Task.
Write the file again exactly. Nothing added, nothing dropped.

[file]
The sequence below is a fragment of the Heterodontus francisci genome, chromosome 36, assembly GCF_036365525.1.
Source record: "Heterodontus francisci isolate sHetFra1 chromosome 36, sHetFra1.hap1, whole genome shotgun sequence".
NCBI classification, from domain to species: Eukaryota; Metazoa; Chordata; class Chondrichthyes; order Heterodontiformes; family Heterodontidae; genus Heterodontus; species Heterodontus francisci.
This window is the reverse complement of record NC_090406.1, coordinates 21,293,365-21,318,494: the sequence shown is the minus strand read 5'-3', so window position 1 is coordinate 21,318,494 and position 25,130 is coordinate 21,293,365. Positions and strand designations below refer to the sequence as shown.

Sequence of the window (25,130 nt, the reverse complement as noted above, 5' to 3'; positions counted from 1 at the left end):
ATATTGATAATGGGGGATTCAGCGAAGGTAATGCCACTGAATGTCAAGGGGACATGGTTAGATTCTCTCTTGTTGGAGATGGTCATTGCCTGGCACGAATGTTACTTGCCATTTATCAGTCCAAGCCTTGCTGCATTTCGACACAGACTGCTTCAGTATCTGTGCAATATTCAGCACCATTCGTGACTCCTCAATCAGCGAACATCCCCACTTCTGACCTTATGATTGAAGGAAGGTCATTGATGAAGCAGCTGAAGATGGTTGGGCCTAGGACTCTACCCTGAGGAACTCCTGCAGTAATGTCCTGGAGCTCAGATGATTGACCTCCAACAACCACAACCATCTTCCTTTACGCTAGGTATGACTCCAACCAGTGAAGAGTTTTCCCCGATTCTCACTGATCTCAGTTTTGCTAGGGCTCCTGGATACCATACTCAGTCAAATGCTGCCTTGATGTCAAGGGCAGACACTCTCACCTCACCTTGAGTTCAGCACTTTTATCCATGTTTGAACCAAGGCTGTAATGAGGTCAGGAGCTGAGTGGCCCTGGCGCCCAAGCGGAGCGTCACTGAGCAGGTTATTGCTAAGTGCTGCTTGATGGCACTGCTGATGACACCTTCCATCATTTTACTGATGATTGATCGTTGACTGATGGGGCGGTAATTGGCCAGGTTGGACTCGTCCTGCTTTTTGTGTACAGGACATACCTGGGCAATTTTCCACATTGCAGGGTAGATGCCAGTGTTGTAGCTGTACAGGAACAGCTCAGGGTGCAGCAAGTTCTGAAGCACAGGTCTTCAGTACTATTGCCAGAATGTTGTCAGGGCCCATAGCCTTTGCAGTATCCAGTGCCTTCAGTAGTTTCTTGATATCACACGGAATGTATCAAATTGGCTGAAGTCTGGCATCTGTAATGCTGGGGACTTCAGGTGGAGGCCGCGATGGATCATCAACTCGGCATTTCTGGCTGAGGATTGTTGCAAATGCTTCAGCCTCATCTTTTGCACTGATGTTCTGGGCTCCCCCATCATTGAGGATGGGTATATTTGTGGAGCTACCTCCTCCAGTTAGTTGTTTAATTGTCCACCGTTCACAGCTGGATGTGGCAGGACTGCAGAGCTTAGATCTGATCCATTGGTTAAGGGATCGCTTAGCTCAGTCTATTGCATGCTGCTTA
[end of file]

The sequence below is a fragment of the Heterodontus francisci genome, chromosome 36, assembly GCF_036365525.1.
Source record: "Heterodontus francisci isolate sHetFra1 chromosome 36, sHetFra1.hap1, whole genome shotgun sequence".
NCBI classification, from domain to species: Eukaryota; Metazoa; Chordata; class Chondrichthyes; order Heterodontiformes; family Heterodontidae; genus Heterodontus; species Heterodontus francisci.
This window is the reverse complement of record NC_090406.1, coordinates 21,293,365-21,318,494: the sequence shown is the minus strand read 5'-3', so window position 1 is coordinate 21,318,494 and position 25,130 is coordinate 21,293,365. Positions and strand designations below refer to the sequence as shown.

Sequence of the window (25,130 nt, the reverse complement as noted above, 5' to 3'; positions counted from 1 at the left end):
ATATTGATAATGGGGGATTCAGCGAAGGTAATGCCACTGAATGTCAAGGGGACATGGTTAGATTCTCTCTTGTTGGAGATGGTCATTGCCTGGCACGAATGTTACTTGCCATTTATCAGTCCAAGCCTTGCTGCATTTCGACACAGACTGCTTCAGTATCTGTGCAATATTCAGCACCATTCGTGACTCCTCAATCAGCGAACATCCCCACTTCTGACCTTATGATTGAAGGAAGGTCATTGATGAAGCAGCTGAAGATGGTTGGGCCTAGGACTCTACCCTGAGGAACTCCTGCAGTAATGTCCTGGAGCTCAGATGATTGACCTCCAACAACCACAACCATCTTCCTTTACGCTAGGTATGACTCCAACCAGTGAAGAGTTTTCCCCGATTCTCACTGATCTCAGTTTTGCTAGGGCTCCTGGATACCATACTCAGTCAAATGCTGCCTTGATGTCAAGGGCAGACACTCTCACCTCACCTTGAGTTCAGCACTTTTATCCATGTTTGAACCAAGGCTGTAATGAGGTCAGGAGCTGAGTGGCCCTGGCGCCCAAGCGGAGCGTCACTGAGCAGGTTATTGCTAAGTGCTGCTTGATGGCACTGCTGATGACACCTTCCATCATTTTACTGATGATTGATCGTTGACTGATGGGGCGGTAATTGGCCAGGTTGGACTCGTCCTGCTTTTTGTGTACAGGACATACCTGGGCAATTTTCCACATTGCAGGGTAGATGCCAGTGTTGTAGCTGTACAGGAACAGCTCAGGGTGCAGCAAGTTCTGAAGCACAGGTCTTCAGTACTATTGCCAGAATGTTGTCAGGGCCCATAGCCTTTGCAGTATCCAGTGCCTTCAGTAGTTTCTTGATATCACACGGAATGTATCAAATTGGCTGAAGTCTGGCATCTGTAATGCTGGGGACTTCAGGTGGAGGCCGCGATGGATCATCAACTCGGCATTTCTGGCTGAGGATTGTTGCAAATGCTTCAGCCTCATCTTTTGCACTGATGTTCTGGGCTCCCCCATCATTGAGGATGGGTATATTTGTGGAGCTACCTCCTCCAGTTAGTTGTTTAATTGTCCACCGTTCACAGCTGGATGTGGCAGGACTGCAGAGCTTAGATCTGATCCATTGGTTAAGGGATCGCTTAGCTCAGTCTATTGCATGCTGCTTA